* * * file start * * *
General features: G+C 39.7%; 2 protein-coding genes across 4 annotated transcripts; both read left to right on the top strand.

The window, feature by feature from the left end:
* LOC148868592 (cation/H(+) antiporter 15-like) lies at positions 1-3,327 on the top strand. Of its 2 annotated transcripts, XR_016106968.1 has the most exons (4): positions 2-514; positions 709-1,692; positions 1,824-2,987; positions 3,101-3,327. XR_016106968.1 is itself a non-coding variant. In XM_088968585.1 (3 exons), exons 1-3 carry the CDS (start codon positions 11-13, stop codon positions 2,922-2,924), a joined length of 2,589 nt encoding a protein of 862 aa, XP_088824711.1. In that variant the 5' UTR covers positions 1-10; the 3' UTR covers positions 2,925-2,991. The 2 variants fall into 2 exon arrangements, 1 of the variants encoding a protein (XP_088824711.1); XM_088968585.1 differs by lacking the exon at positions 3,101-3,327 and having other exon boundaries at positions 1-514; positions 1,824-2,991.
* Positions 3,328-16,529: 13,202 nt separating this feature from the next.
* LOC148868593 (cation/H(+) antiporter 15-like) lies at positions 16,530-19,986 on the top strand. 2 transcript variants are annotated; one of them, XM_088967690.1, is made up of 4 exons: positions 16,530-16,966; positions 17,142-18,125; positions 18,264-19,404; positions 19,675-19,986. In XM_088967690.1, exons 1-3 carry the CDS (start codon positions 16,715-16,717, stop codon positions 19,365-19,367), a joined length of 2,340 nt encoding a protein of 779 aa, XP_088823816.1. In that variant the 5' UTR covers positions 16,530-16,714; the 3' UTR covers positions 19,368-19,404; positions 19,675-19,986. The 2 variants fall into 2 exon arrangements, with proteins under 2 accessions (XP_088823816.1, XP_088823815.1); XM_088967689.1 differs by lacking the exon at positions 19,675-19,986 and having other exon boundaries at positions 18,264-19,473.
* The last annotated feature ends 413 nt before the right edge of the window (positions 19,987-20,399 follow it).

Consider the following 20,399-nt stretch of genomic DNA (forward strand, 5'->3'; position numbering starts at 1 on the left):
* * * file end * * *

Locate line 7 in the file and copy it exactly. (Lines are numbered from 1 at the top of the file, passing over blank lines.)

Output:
Consider the following 20,399-nt stretch of genomic DNA (forward strand, 5'->3'; position numbering starts at 1 on the left):